Normally you don’t want your name going into the history books with an asterisk beside it. That usually denotes something unsavory or unscrupulous. But for Hailey Whitters and some of the other women who hit Nashville right at the wrong time—namely when Bro-Country was having its way with the country genre—they deserve some notation for the rigors they endured trying to get heard during one of commercial country’s most awful eras.
The Dream by Hailey Whitters was originally released in February of 2020, and was bookended by sentiments about the disillusionment of high hopes for country music stardom being impaled on the jagged ends of Nashville’s inhospitable palisades. Widely respected by peers and regarded highly by critics, 12 years in town and Hailey still had to fight tooth and nail just to be heard and have rent in hand every month, even after having written songs for the likes of Alan Jackson and Little Big Town.
But instead of just bellyaching, Hailey turned these frustrations and fleeting hopes into the inspiration for the excellent song “Ten Year Town.” Not an entirely new idea, but telling and touching in a way that finally had Hailey on the radar of many, it was the first taste from The Dream, which ultimately worked as a showcase for Hailey’s dexterity as a performer and songwriter, from “Janice At The Hotel Bar” that had a very Lori McKenna-style wisdom-infused narrative to it, to the gritty “The Devil Always Made Me Think Twice,” which gave you Ray Wylie Hubbard vibes, and was later cut by co-writer Chris Stapleton for his Starting Over record.
The Dream received much praise and deservedly so. Stripping down two of the best songs on the album in “Ten Year Town” and “The Faker” really exposed what a stellar songwriter Hailey Whitters was, and the final song “Living The Dream” was the perfect encapsulation for what Whitters wanted to say.
“The dream is a paycheck at the end of the week
Waitin’ tables, makin’ small talk out back on your break
The dream is a one bedroom walk-up apartment
Cheap Christmas lights out on the fire escape“
But if we were being honest, there was still a little something missing from The Dream, non-deluxe. More Americana in the production and approach—and with the songs “Dream, Girl” and “All The Cool Girls” veering into the pop realm—as good as The Dream was, it still pulled up just short of making the full case of why Hailey Whitters was somebody country music should fully embrace.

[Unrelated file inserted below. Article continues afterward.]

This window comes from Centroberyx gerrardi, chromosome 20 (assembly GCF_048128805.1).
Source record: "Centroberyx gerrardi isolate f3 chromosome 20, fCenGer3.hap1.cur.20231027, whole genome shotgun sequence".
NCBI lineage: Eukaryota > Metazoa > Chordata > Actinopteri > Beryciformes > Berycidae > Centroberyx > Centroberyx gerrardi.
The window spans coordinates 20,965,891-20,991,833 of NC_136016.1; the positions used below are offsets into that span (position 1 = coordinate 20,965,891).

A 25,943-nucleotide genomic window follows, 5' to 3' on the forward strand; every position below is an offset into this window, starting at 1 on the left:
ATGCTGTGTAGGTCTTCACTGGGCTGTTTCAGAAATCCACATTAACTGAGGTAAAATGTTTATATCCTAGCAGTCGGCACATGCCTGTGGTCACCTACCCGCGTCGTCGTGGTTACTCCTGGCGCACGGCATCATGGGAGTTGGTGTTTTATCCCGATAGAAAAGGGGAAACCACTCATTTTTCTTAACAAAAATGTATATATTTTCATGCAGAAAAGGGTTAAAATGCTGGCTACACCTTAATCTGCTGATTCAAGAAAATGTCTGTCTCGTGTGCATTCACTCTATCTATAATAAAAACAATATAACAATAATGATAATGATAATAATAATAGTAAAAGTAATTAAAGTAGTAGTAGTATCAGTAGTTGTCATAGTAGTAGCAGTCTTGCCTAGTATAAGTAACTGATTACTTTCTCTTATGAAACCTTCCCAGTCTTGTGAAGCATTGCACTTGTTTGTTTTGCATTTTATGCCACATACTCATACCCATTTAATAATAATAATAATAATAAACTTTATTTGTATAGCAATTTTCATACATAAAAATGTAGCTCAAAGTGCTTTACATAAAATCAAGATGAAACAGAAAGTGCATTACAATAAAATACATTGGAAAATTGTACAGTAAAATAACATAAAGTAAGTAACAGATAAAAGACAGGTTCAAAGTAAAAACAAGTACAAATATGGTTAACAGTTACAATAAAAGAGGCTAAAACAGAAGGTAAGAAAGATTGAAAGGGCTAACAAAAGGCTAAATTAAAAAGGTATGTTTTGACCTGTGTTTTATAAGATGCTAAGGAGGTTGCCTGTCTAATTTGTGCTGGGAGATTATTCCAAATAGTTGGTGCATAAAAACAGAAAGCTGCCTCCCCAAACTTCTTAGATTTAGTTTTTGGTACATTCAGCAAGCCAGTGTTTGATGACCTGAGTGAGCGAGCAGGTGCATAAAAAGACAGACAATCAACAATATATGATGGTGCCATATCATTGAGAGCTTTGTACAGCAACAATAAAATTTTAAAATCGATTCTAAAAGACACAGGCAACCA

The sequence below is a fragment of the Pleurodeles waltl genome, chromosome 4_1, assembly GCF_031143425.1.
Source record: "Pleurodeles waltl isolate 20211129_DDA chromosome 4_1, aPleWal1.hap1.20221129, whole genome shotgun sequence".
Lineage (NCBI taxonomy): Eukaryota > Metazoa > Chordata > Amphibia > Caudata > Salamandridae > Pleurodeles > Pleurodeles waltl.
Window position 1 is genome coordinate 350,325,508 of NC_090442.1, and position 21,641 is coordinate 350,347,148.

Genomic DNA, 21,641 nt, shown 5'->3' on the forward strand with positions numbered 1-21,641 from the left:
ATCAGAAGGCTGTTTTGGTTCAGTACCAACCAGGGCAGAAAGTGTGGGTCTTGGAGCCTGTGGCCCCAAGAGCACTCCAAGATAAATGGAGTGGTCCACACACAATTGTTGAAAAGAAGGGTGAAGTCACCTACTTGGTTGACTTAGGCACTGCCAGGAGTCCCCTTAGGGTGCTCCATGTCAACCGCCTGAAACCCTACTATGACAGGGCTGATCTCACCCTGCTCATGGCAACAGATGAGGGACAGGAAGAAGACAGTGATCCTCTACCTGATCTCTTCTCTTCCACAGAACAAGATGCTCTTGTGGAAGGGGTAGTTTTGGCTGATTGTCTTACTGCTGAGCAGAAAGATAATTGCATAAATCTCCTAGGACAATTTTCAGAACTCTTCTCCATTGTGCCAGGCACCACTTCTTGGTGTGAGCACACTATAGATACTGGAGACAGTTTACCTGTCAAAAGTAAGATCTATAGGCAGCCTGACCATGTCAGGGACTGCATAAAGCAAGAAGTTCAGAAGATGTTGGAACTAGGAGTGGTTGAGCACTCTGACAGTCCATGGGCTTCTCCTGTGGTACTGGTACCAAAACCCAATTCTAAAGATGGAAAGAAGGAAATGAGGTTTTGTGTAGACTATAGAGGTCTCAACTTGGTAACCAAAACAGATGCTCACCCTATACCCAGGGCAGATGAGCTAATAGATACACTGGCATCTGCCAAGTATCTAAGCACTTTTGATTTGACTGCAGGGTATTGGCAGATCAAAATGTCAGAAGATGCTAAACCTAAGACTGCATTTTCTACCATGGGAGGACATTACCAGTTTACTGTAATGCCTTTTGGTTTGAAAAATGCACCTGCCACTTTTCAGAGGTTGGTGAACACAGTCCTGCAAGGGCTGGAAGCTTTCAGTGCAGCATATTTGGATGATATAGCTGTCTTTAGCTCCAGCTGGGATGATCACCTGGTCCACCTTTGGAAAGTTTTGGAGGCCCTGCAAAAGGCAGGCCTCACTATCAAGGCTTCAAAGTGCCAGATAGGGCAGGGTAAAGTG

Deluxe editions of albums are often repositories for whatever might have been left on the cutting house floor after the original track list was finalized, with maybe one or two new songs recorded afterward that you don’t think are good enough to hold back for the next record. But with Hailey’s Living The Dream (Deluxe Edition), it’s so much more. The new songs fulfill the lingering desires we had for The Dream, including specifically more country-sounding material that we knew Whitters was capable of. It takes a really good album and makes it a great one.
All five of the new songs feel like home runs. They’re all songs that in a just world, would get their fair chance on country radio, while they also highlight just how revered Hailey Whitters is with the rest of her fellow performers and songwriters since each one is a collaboration.
Little Big Town is not known for their traditional country, but Hailey ropes them into the fiddle-driven “Fillin’ My Cup” that makes for an excellent little country song. Hailey Whitters collaborating with Brent Cobb? Even with Brent singing a little higher than what is probably in his comfort zone, this song about seeing the good in life is a perfect counter-balance to the more dour material of the non-deluxe edition of the original album.
“How To Break a Heart” is another great one with Lori McKenna and Hillary Lindsey, making Hailey Whitters and honorary Love Junky. And “How Far Could It Go” with Trisha Yearwood could be like the second chapter to “She’s In Love With The Boy.”
The Dream made the case for Hailey Whitters as one of mainstream country music’s greatest songwriters who’d been unceremoniously overlooked and served a raw deal due to the situations and circumstances she faced when she showed up to Nashville. Living The Dream shows she’s also one of our finest country entertainers, if she would just be given the opportunity. Living The Dream (Deluxe Edition) makes the full-bodied case for Hailey Whitters, no asterisk required.
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Purchase Living The Dream (Deluxe Edition)